When you want it now. off grid ham quick start
I recently received an email from a reader who suggested that I write an article about how a newcomer to off grid radio can get started: Batteries, solar panels, etc. I was like, wait…whaaaat? Off Grid Ham is not a blog about model railroading. This entire website describes in deep detail exactly how to get off the grid. off grid quick start guide
The reader’s sincere but out of touch request got me thinking. Many people like to jump into a new activity feet first and sweat the details later. Think of it like a “learn as you go” approach. While this method of learning does not work if one aspires to be a heart surgeon or an airline pilot, for amateur radio it can be very effective and fulfilling. So, for those who want to hurry up and get into it without digging through 127 articles, this one’s for you! In one blog article we’ll define the needed hardware and how to set it up. I do hope you’ll come back later and absorb everything else here on Off Grid Ham. To do more than the bare basics you’ll have to put some effort into elevating your skills. off grid ham quick start
The solar panel. off grid ham quick start
There are three primary types of solar panels: Mono crystal, poly crystal, and thin film. There are subtle operational differences between them. For first timers, it does not really matter which type you get because they are all very effective. The size of the panel you need will depend on the size of the battery you will be charging with it and your anticipated load. One watt of solar for every amp-hour of battery will get you by in most situations; two watts or more per amp hour preferred. It’s important to understand that a solar panel will very seldom produce its full rated power due to varying sun conditions. Having a larger panel helps offset these inconsistencies. off grid ham quick start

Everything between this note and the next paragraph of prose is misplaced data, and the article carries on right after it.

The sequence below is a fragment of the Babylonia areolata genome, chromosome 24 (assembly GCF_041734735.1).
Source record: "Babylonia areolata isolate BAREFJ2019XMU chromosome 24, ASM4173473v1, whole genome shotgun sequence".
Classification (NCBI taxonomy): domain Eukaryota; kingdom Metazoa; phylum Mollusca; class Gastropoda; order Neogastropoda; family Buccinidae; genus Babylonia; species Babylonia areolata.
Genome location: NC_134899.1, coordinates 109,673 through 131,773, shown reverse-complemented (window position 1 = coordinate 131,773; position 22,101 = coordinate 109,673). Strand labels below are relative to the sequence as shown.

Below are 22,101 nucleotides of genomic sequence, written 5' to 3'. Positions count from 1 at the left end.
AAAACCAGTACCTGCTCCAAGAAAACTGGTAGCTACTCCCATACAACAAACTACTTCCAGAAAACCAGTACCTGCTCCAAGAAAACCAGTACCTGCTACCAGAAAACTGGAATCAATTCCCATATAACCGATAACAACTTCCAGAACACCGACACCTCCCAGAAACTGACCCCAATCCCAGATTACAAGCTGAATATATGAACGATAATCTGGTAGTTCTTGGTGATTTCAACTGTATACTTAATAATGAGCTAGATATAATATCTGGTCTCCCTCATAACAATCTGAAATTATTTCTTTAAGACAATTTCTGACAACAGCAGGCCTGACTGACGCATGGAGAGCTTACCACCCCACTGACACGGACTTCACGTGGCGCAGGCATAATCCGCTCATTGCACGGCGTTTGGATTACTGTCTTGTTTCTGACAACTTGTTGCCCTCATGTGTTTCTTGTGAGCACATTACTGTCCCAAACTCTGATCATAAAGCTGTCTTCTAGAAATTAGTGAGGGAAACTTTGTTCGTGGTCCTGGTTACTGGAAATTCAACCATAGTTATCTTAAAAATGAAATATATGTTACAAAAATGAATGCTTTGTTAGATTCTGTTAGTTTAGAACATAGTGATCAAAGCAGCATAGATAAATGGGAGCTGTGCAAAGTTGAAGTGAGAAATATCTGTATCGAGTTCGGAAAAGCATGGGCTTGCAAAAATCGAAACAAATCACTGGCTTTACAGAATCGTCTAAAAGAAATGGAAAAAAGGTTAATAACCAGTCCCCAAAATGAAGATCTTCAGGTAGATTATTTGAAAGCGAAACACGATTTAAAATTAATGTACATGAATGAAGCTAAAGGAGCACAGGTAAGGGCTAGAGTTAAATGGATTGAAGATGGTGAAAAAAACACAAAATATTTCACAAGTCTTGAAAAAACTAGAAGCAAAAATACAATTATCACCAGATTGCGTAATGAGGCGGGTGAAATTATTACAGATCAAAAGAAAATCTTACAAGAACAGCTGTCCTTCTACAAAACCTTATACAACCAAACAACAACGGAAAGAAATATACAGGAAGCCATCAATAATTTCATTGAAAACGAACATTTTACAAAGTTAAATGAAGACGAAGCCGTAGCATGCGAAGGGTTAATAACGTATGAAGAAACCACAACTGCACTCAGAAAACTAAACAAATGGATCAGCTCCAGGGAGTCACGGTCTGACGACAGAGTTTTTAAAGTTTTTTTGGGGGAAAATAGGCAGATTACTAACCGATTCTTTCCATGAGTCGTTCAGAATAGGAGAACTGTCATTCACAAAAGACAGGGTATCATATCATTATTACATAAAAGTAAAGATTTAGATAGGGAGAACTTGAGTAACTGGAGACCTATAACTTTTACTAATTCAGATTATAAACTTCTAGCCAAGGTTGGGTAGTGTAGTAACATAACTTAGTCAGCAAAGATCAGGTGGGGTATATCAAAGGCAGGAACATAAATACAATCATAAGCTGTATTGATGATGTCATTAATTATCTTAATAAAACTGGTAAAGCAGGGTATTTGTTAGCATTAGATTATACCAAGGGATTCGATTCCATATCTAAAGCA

The solar charge controller.
A “12 volt” solar panel actually produces around 17 volts. That voltage can vary with the sunlight level, so something is needed to smooth it all out. That’s what a solar charge controller is for. It is wired between the panel and the battery so the battery will always see a steady 12 volt charge. There are different types of controllers. Pulse width modulation (PWM) controllers are less expensive but also less efficient. Maximum power point tracking controllers (MPPT) are very efficient but also very expensive. For small systems, PWM is the best option. You won’t get your money’s worth out of an MPPT controller unless you have a higher powered system with multiple panels.
Do not get the cheap sub-$15 no name brand controllers found everywhere on line unless you’re on the barest of bare bones budgets or you’re just informally experimenting with solar. Stick with name brands like Morningstar, Victron Energy, and others. Morningstar in particular makes the fantastic SS-10-12V (about $68 on line). This model has been in production for decades and is a proven workhorse. It’s a 12volt/10 amp PWM controller that is small and easy to use for a first system but has room for expansion. For $83 you can get the SS-10-12V with the optional low voltage disconnect. Low voltage disconnect (LVD) will shut off power to your radio if the battery voltage drops too low. This prevents damage to the battery.